A third red flag in TISA is around Net neutrality. The provisions on “Open Networks, Network Access and Use” use vague language around reasonable network management which could be broad enough to circumvent net neutrality principles that aim to ensure ISPs provide equal access to content and don’t block or throttle content say from a competitor. Net neutrality is something I’ve drafted legislation to protect and something our Government is monitoring and it’s important to ensure and not risk in a secret international agreement.

TISA has managed to run below the radar so far but it’s critical it receives more critical attention. Removing abilities to encourage open source software, remove data localisation rules and threaten net neutrality should all be warning bells. The TPPA, TISA and other attempts like ACTA, negotiated in secret, risk big changes to important areas like the Internet and the citizens of all the countries involved deserve transparency and more accountability. It’s time to press ‘CTRL, ALT, DEL.’ On TISA and the TPPA.


  1. Herald says tppa is to be approved next week ,the public have once again been ignored by Key and Groser.Key assures us our medicines wont be affected , when have we ever believed his lies.

    9=6=3 captcha

  2. The treaty of waitangi will cause all sorts of headaches if the TPPA is signed without Maori knowing what the text is. The government cannot sign over New Zealand when it does not belong to them.
    it is time for another TPPA protest march, I think the crowd will have grown since the last one.

  3. Thanks for highlighting this Gareth. I know some of the technical arguments geek activists get into around free code software, open source development, net neutrality etc can be a bit dense at first. But like the legal arguments around the implications of Low Wage Treaties (a more accurate name for “free trade deals”), it’s worth taking the time to familiarize oneself with at least the key points, because they can and do affect all our lives.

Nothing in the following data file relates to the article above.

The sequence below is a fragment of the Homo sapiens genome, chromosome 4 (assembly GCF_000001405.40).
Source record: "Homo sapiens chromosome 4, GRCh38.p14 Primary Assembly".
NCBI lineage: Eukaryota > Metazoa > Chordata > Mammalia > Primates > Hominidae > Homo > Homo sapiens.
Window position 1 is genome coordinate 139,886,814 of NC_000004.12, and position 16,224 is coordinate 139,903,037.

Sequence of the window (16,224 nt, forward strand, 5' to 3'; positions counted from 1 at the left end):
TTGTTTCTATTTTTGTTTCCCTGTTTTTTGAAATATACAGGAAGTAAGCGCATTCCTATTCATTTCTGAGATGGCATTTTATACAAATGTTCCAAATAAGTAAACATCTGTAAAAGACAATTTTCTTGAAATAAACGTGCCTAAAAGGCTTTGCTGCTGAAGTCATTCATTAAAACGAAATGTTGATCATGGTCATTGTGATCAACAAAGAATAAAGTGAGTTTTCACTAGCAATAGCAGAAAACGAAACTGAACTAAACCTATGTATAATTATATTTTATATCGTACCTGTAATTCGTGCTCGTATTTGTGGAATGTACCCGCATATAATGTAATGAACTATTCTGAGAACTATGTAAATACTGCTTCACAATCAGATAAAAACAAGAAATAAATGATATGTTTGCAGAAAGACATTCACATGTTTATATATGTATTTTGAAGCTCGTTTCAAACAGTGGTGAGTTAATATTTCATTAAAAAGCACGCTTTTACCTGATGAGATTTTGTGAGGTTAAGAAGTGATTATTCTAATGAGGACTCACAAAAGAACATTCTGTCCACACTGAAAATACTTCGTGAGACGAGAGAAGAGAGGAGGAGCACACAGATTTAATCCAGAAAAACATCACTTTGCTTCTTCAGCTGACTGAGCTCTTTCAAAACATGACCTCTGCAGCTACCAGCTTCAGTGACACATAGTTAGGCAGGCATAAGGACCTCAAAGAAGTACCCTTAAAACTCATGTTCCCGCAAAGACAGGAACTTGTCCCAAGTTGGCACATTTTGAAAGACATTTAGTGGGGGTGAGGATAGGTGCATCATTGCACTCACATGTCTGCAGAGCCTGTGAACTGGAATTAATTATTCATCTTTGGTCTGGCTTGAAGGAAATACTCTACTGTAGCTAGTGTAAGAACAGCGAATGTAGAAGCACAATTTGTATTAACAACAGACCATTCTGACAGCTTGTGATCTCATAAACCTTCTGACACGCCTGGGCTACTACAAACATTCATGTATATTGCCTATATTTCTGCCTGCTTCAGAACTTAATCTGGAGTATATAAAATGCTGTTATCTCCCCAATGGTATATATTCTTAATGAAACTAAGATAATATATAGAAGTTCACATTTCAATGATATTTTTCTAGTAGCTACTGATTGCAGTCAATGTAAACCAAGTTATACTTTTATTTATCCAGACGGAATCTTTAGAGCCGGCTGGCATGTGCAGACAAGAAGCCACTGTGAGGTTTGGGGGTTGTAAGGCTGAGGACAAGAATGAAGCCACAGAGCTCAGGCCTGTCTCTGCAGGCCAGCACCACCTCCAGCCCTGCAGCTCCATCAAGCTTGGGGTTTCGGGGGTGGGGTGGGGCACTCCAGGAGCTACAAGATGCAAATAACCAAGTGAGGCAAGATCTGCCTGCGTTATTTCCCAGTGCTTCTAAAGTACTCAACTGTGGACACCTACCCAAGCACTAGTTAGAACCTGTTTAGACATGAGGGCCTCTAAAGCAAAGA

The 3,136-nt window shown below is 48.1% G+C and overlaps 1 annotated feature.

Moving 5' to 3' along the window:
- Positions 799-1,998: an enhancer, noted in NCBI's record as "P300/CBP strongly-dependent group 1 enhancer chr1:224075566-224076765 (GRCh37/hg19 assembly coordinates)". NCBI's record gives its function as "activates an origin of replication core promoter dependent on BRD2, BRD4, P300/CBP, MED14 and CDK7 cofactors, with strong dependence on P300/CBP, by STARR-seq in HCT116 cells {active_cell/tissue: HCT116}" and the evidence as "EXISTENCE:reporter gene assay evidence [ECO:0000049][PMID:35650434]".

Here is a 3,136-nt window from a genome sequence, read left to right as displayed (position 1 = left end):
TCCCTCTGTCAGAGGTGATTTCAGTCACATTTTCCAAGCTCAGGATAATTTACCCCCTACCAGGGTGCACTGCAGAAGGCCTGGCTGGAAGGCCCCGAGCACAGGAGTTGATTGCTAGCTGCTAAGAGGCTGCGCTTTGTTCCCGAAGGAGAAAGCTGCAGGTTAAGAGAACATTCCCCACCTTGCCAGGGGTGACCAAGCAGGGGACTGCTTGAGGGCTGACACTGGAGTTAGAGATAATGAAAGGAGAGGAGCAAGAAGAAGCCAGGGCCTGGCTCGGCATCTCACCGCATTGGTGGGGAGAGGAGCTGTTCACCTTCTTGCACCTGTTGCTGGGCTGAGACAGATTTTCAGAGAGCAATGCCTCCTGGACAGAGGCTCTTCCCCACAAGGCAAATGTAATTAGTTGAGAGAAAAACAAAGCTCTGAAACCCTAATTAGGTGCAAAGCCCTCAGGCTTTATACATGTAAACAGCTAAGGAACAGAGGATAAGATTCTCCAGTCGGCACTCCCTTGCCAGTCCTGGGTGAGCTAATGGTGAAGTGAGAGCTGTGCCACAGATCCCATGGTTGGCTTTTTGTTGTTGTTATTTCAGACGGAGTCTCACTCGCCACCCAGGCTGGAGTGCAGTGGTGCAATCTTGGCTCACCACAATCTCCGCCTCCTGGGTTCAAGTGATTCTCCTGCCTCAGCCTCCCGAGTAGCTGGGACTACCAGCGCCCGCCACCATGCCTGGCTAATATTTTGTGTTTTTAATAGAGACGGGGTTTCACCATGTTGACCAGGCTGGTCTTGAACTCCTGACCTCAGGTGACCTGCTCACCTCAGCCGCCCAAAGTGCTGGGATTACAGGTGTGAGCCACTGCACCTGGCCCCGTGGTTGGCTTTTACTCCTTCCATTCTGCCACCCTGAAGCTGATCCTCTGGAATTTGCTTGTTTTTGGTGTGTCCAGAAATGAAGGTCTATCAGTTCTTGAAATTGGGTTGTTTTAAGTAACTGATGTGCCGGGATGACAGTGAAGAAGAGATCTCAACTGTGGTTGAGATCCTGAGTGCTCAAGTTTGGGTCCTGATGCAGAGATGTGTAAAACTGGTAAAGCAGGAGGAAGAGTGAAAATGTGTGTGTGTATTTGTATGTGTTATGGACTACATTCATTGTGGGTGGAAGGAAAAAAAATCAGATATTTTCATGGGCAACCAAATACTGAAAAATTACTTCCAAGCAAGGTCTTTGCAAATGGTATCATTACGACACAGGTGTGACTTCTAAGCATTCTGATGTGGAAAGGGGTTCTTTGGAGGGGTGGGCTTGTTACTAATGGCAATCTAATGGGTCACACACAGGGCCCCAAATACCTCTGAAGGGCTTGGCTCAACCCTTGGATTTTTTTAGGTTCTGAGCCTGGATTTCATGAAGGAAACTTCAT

Hopefully Aotearoa can be part of defeating TPPA and TISA, just as we were part of defeating the MAI (“Multilateral Agreement on Investment”) in the early 2000s), and ACTA (“Anti-Counterfeiting Trade Agreement”) in 2012. For example, the PublicACTA meeting in Wellington, timed to coincide with a secret ACTA negotiation there, put out the “Wellington Declaration” against ACTA which was signed by thousands of people online as the campaign ramped up. In response to ACTA, the Free Software Foundation put together a set of key points about our rights as computer and internet users, which are also relevant to TPPA and TISA:

  4. “National sells NZ to overseas corporations”. A headline you will never see in any NZ MSM publication.

  5. I am not sure Gareth’s concerns re Article 6 and open source software are valid. Article 6 doesn’t apply to open source software, as the source code is already available. Article 6 applies to proprietary software, where the source code isn’t available.
    If it is open source, then by definition, the source code is available. If the source code is not available, then it is not open source. You can only require that source code be transferred or made available if it isn’t available in the first place.